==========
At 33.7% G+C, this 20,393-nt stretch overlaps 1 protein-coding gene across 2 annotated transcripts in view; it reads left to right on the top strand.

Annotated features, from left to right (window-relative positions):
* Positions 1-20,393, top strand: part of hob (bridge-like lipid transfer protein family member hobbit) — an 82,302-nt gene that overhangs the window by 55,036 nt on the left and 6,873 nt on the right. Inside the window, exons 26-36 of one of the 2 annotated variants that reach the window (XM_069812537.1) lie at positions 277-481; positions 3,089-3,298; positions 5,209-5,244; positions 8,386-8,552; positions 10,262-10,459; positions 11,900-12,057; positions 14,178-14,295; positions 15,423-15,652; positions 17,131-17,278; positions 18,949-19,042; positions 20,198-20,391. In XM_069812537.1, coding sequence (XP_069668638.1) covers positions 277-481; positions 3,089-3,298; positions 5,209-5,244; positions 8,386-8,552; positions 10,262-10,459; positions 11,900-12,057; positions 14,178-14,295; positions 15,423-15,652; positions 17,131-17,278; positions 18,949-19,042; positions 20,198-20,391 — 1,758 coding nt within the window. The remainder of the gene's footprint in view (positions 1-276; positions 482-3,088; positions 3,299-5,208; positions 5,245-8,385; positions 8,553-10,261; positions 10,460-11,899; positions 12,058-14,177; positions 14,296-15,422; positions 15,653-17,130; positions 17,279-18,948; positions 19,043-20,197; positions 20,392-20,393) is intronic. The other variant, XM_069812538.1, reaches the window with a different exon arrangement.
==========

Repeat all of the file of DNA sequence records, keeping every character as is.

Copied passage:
At 33.7% G+C, this 20,393-nt stretch overlaps 1 protein-coding gene across 2 annotated transcripts in view; it reads left to right on the top strand.

Annotated features, from left to right (window-relative positions):
* Positions 1-20,393, top strand: part of hob (bridge-like lipid transfer protein family member hobbit) — an 82,302-nt gene that overhangs the window by 55,036 nt on the left and 6,873 nt on the right. Inside the window, exons 26-36 of one of the 2 annotated variants that reach the window (XM_069812537.1) lie at positions 277-481; positions 3,089-3,298; positions 5,209-5,244; positions 8,386-8,552; positions 10,262-10,459; positions 11,900-12,057; positions 14,178-14,295; positions 15,423-15,652; positions 17,131-17,278; positions 18,949-19,042; positions 20,198-20,391. In XM_069812537.1, coding sequence (XP_069668638.1) covers positions 277-481; positions 3,089-3,298; positions 5,209-5,244; positions 8,386-8,552; positions 10,262-10,459; positions 11,900-12,057; positions 14,178-14,295; positions 15,423-15,652; positions 17,131-17,278; positions 18,949-19,042; positions 20,198-20,391 — 1,758 coding nt within the window. The remainder of the gene's footprint in view (positions 1-276; positions 482-3,088; positions 3,299-5,208; positions 5,245-8,385; positions 8,553-10,261; positions 10,460-11,899; positions 12,058-14,177; positions 14,296-15,422; positions 15,653-17,130; positions 17,279-18,948; positions 19,043-20,197; positions 20,392-20,393) is intronic. The other variant, XM_069812538.1, reaches the window with a different exon arrangement.